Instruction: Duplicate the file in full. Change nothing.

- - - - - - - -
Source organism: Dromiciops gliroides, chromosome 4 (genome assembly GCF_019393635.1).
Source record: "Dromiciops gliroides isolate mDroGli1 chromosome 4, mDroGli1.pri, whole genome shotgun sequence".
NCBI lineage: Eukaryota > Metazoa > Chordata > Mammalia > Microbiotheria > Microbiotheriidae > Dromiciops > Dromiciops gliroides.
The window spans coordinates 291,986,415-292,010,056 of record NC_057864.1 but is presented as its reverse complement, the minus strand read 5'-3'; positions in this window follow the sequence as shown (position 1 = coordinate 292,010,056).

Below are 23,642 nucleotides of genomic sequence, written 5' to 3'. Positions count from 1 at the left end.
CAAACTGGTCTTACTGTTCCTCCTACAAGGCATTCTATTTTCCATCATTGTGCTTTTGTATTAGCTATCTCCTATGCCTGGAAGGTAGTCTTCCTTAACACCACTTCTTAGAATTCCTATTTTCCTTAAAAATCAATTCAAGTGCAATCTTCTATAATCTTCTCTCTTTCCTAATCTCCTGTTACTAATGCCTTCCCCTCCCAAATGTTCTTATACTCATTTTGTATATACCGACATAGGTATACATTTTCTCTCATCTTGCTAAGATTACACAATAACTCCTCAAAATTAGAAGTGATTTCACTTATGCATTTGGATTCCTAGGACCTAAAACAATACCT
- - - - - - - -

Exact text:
Source organism: Dromiciops gliroides, chromosome 4 (genome assembly GCF_019393635.1).
Source record: "Dromiciops gliroides isolate mDroGli1 chromosome 4, mDroGli1.pri, whole genome shotgun sequence".
NCBI lineage: Eukaryota > Metazoa > Chordata > Mammalia > Microbiotheria > Microbiotheriidae > Dromiciops > Dromiciops gliroides.
The window spans coordinates 291,986,415-292,010,056 of record NC_057864.1 but is presented as its reverse complement, the minus strand read 5'-3'; positions in this window follow the sequence as shown (position 1 = coordinate 292,010,056).

Below are 23,642 nucleotides of genomic sequence, written 5' to 3'. Positions count from 1 at the left end.
CAAACTGGTCTTACTGTTCCTCCTACAAGGCATTCTATTTTCCATCATTGTGCTTTTGTATTAGCTATCTCCTATGCCTGGAAGGTAGTCTTCCTTAACACCACTTCTTAGAATTCCTATTTTCCTTAAAAATCAATTCAAGTGCAATCTTCTATAATCTTCTCTCTTTCCTAATCTCCTGTTACTAATGCCTTCCCCTCCCAAATGTTCTTATACTCATTTTGTATATACCGACATAGGTATACATTTTCTCTCATCTTGCTAAGATTACACAATAACTCCTCAAAATTAGAAGTGATTTCACTTATGCATTTGGATTCCTAGGACCTAAAACAATACCT